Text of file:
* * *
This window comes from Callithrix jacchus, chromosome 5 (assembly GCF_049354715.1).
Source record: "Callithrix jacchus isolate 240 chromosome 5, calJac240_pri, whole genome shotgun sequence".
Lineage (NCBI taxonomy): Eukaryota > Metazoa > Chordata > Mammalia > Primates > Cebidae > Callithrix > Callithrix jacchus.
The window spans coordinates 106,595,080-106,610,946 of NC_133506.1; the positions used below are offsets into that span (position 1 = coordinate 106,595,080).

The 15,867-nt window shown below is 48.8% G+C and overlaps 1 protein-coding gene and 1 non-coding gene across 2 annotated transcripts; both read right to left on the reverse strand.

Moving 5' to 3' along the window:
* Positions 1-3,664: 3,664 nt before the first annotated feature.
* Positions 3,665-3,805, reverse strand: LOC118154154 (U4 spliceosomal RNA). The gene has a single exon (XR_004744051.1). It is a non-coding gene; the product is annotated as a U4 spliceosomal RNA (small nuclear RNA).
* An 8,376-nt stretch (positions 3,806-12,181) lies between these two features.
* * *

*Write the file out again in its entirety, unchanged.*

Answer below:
This window comes from Callithrix jacchus, chromosome 5 (assembly GCF_049354715.1).
Source record: "Callithrix jacchus isolate 240 chromosome 5, calJac240_pri, whole genome shotgun sequence".
Lineage (NCBI taxonomy): Eukaryota > Metazoa > Chordata > Mammalia > Primates > Cebidae > Callithrix > Callithrix jacchus.
The window spans coordinates 106,595,080-106,610,946 of NC_133506.1; the positions used below are offsets into that span (position 1 = coordinate 106,595,080).

The 15,867-nt window shown below is 48.8% G+C and overlaps 1 protein-coding gene and 1 non-coding gene across 2 annotated transcripts; both read right to left on the reverse strand.

Moving 5' to 3' along the window:
* Positions 1-3,664: 3,664 nt before the first annotated feature.
* Positions 3,665-3,805, reverse strand: LOC118154154 (U4 spliceosomal RNA). The gene has a single exon (XR_004744051.1). It is a non-coding gene; the product is annotated as a U4 spliceosomal RNA (small nuclear RNA).
* An 8,376-nt stretch (positions 3,806-12,181) lies between these two features.